You’ve drawn some of the Jack Kraken work in the past, and you’ve got a few different artists represented here. What’s your plan in terms of collaborators and how far you’d like to take this beyond an additional one-shot?
Ross Campbell drew one of the original stories, and I drew one. And then Jim Terry, who is the artist who most recently worked on “The Crow: Skinning The Wolves” for IDW, is a buddy of mine here in Chicago, and he’s drawing the brand-new story. It’s a weird time with creator-owned stuff right now because the stuff that’s really taking off is the stuff that’s outside the traditional superhero model. I think that’s fantastic because we’re all benefitting from these different genres. So in a way, trying a superhero thing might not be the most ideal at this time. But it’s also crazy that people are finding things that work for them outside of what’s worked in comics almost exclusively for the past 15 or 20 years. That makes it the perfect time for me to just say, “Here’s something I love. If you dig it, I’d love to do more.”
Speaking of that, Dark Horse is also ready to reveal that you’ll be launching a new creator-owned series with them in June called “Sundowners.” A name like that almost sounds like a vampire comic, but I get the impression this is a pretty sever twist on the superhero genre as well. What’s going on here?
It’s a really weird book. [Laughs] If I had to give it a high concept pitch, I’d say it’s like “They Live” meets “Doom Patrol.” It’s a horror comic first, but it has superheroes in it. It’s about a group of people who meet every week for a support group called Sundowners. It’s run by a crooked psychiatrist who believes all these people suffer from a disease where they see things that aren’t there — evils that don’t really exist –Â and put on costumes to deal with the illusion. It’s a syndrome they all have, in his opinion. But in reality, they might be crazy or they might be the only ones who know about a secret invasion by interdimensional aliens. So it’s got a feel like “Invasion of the Body Snatchers” with some elements from “Kick-Ass” mixed in.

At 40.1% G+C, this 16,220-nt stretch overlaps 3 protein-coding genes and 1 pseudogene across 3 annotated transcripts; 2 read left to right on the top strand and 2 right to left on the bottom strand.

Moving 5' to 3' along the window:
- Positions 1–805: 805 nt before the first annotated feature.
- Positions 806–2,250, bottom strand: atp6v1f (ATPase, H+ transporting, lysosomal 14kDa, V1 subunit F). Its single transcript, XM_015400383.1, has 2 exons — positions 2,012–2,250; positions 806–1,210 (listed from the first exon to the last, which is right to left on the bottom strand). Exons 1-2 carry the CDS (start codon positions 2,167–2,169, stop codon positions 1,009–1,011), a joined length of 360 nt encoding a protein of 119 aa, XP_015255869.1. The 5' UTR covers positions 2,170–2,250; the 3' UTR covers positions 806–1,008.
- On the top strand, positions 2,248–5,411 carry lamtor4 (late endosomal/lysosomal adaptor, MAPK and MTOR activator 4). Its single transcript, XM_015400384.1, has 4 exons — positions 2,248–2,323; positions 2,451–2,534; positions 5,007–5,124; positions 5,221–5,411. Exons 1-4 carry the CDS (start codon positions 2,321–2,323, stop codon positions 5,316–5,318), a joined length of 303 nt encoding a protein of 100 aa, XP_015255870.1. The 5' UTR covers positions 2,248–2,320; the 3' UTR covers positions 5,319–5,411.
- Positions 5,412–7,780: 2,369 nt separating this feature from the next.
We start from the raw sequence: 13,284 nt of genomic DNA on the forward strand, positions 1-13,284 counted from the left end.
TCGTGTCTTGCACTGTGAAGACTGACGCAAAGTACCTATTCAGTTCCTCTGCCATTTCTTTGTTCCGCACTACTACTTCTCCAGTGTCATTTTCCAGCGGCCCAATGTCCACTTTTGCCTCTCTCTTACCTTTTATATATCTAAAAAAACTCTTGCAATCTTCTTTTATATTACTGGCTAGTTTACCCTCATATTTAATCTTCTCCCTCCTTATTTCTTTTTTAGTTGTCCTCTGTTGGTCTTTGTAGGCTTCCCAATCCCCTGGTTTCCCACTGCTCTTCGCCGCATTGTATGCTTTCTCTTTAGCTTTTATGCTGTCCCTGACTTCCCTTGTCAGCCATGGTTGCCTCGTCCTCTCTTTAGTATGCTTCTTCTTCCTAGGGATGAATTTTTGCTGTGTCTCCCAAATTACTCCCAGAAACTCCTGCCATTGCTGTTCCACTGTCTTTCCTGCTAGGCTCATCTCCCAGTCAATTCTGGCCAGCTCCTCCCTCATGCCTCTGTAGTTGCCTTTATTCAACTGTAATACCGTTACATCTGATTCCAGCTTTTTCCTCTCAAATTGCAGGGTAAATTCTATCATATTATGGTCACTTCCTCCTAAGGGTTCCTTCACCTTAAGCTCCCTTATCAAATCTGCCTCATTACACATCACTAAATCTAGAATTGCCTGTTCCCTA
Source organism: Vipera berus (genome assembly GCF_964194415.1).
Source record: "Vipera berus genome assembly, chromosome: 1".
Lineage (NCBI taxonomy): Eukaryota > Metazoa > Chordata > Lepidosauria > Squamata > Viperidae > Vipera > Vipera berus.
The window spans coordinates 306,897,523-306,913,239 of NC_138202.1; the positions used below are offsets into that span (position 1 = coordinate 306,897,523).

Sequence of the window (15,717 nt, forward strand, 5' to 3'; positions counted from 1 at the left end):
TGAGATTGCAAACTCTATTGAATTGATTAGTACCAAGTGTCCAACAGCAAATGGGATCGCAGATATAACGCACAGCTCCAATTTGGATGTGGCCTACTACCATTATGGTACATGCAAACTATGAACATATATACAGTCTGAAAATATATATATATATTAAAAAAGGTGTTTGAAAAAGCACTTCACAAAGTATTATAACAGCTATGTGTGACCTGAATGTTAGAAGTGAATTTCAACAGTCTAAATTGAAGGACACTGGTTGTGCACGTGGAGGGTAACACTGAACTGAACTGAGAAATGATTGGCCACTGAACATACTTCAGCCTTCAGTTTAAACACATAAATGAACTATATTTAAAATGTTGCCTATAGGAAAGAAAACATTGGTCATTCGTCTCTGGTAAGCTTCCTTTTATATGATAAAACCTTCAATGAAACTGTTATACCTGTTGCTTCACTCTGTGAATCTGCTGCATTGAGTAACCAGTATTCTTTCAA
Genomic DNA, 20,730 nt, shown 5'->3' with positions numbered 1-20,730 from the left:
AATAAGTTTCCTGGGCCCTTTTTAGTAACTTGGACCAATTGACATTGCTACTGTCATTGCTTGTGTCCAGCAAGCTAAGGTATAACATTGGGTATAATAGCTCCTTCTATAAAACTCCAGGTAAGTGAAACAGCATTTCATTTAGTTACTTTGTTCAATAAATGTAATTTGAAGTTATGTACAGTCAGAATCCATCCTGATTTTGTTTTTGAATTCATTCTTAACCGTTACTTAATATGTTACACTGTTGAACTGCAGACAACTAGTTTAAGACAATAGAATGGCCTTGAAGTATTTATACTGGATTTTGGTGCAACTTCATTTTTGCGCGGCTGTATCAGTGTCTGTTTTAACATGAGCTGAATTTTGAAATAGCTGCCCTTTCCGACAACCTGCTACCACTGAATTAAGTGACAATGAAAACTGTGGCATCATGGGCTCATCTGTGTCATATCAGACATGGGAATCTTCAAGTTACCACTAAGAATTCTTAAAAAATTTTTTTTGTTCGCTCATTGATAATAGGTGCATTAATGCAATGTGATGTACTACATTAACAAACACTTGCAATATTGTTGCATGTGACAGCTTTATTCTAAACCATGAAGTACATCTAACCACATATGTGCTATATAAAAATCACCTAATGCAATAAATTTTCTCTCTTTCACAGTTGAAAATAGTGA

The way the book developed was me noticing these people who want to be superheroes in the real world and dressing up in costumes and running around the street. We have this thing that happens now where people actually walk around dressed as superheroes. And if that’s you, you are considered crazy. [Laughs] There’s definitely something wrong with you there. In comics, we never question people doing that. It looks great on paper, but in the real world, it’s nuts. This book is all about that line in between. These people are clearly trying to help the world, but are they mentally ill?
But aside from that psychological drama edge to the characters themselves, as we go will there be a larger science fictional or fantastical hook to what this all means?